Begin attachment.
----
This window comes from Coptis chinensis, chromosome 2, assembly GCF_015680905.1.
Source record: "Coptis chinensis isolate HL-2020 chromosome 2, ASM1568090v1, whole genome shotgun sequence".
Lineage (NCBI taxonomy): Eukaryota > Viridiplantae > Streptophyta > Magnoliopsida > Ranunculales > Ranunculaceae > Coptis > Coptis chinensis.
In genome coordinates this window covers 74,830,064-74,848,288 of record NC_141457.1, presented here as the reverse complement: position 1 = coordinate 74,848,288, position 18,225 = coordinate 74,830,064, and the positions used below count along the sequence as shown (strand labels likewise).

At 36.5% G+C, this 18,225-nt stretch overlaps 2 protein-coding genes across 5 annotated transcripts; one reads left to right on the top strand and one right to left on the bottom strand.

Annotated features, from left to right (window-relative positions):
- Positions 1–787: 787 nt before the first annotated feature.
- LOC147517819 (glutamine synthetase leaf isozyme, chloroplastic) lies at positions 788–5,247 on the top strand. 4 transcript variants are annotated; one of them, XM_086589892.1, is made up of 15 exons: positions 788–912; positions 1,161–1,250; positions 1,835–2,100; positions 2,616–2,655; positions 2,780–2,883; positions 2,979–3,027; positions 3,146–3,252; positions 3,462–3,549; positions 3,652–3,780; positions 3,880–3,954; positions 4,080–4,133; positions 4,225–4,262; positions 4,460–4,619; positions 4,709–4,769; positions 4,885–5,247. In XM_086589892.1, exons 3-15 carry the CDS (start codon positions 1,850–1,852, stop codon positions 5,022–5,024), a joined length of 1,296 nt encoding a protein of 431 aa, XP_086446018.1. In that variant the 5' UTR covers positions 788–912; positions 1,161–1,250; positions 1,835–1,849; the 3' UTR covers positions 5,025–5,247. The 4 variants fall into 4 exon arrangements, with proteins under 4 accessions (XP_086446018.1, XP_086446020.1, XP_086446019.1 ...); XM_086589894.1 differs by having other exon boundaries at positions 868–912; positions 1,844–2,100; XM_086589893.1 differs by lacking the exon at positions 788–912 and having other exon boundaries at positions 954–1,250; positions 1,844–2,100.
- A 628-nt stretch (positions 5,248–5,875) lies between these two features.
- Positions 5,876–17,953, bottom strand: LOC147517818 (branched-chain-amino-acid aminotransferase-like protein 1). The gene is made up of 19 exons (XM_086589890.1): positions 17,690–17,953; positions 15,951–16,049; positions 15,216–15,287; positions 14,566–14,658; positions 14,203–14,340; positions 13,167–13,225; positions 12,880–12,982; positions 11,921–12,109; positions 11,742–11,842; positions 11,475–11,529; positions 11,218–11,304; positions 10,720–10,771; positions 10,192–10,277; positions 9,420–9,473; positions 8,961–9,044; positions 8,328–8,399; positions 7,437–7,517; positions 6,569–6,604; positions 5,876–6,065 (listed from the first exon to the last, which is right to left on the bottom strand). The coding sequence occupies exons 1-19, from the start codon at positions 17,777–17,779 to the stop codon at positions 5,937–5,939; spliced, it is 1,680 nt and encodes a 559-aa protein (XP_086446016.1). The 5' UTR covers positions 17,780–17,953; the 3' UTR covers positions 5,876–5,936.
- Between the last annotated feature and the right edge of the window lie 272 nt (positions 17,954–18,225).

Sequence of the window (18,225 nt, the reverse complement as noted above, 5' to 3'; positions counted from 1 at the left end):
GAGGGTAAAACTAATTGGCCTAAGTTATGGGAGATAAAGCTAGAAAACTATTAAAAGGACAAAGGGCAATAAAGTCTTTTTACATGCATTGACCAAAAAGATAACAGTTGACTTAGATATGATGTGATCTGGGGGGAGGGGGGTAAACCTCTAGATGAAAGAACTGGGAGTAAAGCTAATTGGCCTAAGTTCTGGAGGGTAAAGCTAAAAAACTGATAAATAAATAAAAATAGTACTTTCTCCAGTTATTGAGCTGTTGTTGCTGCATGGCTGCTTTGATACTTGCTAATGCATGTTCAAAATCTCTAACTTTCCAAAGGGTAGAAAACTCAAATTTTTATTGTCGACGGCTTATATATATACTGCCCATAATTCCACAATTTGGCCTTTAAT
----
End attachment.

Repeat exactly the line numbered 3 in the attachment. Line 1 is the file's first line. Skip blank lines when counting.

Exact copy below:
Lineage (NCBI taxonomy): Eukaryota > Viridiplantae > Streptophyta > Magnoliopsida > Ranunculales > Ranunculaceae > Coptis > Coptis chinensis.